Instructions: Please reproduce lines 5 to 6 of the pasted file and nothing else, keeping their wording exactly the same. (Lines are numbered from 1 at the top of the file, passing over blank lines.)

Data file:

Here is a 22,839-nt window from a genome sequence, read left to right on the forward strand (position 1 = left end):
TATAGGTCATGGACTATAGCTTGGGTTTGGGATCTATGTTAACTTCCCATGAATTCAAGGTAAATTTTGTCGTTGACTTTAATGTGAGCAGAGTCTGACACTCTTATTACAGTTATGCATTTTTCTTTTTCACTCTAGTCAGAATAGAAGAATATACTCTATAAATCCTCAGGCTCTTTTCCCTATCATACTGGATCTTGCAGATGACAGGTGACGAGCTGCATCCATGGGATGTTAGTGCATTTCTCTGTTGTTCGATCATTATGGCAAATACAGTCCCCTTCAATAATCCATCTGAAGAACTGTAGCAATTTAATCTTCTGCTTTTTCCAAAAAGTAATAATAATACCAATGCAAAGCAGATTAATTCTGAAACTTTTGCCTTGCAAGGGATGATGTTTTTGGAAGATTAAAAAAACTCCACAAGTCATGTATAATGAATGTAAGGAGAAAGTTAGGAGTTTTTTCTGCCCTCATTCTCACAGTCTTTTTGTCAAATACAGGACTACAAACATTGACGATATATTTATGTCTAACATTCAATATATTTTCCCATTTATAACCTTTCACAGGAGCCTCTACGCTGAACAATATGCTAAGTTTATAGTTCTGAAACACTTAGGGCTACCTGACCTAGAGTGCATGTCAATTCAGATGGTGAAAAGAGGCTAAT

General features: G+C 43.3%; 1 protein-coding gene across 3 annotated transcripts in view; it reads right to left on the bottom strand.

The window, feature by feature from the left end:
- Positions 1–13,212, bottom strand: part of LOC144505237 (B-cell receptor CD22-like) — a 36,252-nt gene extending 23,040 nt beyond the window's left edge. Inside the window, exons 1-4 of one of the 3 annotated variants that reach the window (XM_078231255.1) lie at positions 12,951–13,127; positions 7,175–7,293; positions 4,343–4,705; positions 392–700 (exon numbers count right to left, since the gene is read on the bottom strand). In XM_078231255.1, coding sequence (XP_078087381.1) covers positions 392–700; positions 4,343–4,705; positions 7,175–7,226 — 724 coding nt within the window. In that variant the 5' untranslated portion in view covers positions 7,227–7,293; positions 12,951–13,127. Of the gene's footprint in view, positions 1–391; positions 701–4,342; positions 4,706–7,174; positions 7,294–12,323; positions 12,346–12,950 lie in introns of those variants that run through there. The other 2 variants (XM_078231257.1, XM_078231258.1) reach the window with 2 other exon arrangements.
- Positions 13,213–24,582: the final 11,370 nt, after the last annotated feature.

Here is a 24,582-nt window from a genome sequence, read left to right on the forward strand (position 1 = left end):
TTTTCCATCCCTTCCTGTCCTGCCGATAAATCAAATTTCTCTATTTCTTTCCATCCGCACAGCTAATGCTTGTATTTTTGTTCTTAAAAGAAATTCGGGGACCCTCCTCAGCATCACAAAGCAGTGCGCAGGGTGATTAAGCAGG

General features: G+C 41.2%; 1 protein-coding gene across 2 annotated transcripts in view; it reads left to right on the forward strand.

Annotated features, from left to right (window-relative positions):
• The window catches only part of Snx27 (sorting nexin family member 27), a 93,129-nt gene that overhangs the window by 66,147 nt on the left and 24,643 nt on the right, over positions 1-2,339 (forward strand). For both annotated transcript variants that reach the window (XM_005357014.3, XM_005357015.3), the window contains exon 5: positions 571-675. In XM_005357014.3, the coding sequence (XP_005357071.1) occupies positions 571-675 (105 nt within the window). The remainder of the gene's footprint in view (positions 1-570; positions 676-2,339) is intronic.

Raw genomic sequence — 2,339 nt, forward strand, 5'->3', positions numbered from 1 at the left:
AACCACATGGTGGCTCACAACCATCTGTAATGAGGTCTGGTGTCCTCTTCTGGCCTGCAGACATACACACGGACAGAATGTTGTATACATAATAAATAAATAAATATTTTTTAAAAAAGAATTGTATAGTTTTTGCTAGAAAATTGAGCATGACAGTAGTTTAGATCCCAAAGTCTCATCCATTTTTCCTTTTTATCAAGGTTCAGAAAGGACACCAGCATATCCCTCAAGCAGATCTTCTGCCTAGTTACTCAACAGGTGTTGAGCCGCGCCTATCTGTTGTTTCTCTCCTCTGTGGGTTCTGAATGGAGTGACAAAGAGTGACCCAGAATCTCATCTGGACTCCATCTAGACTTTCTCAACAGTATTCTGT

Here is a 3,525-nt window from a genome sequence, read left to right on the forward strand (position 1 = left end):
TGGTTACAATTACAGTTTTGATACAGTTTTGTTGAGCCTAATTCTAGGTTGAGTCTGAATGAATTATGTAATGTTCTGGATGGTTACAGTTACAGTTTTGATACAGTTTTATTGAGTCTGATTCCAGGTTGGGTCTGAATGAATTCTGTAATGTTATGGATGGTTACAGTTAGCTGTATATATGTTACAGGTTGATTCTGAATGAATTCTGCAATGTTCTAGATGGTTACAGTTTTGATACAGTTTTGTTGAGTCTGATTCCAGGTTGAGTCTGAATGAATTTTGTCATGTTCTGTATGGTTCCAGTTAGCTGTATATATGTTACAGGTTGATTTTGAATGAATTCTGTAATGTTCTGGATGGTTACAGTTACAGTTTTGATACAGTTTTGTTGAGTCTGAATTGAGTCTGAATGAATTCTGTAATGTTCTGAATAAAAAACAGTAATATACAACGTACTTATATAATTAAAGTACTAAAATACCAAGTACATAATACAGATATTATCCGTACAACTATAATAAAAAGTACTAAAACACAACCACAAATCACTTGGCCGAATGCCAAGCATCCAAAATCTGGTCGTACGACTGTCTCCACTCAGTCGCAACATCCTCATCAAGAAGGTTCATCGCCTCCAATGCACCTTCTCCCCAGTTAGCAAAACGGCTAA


- Positions 1–13,212, bottom strand: part of LOC144505237 (B-cell receptor CD22-like) — a 36,252-nt gene extending 23,040 nt beyond the window's left edge. Inside the window, exons 1-4 of one of the 3 annotated variants that reach the window (XM_078231255.1) lie at positions 12,951–13,127; positions 7,175–7,293; positions 4,343–4,705; positions 392–700 (exon numbers count right to left, since the gene is read on the bottom strand). In XM_078231255.1, coding sequence (XP_078087381.1) covers positions 392–700; positions 4,343–4,705; positions 7,175–7,226 — 724 coding nt within the window. In that variant the 5' untranslated portion in view covers positions 7,227–7,293; positions 12,951–13,127. Of the gene's footprint in view, positions 1–391; positions 701–4,342; positions 4,706–7,174; positions 7,294–12,323; positions 12,346–12,950 lie in introns of those variants that run through there. The other 2 variants (XM_078231257.1, XM_078231258.1) reach the window with 2 other exon arrangements.
- Positions 13,213–24,582: the final 11,370 nt, after the last annotated feature.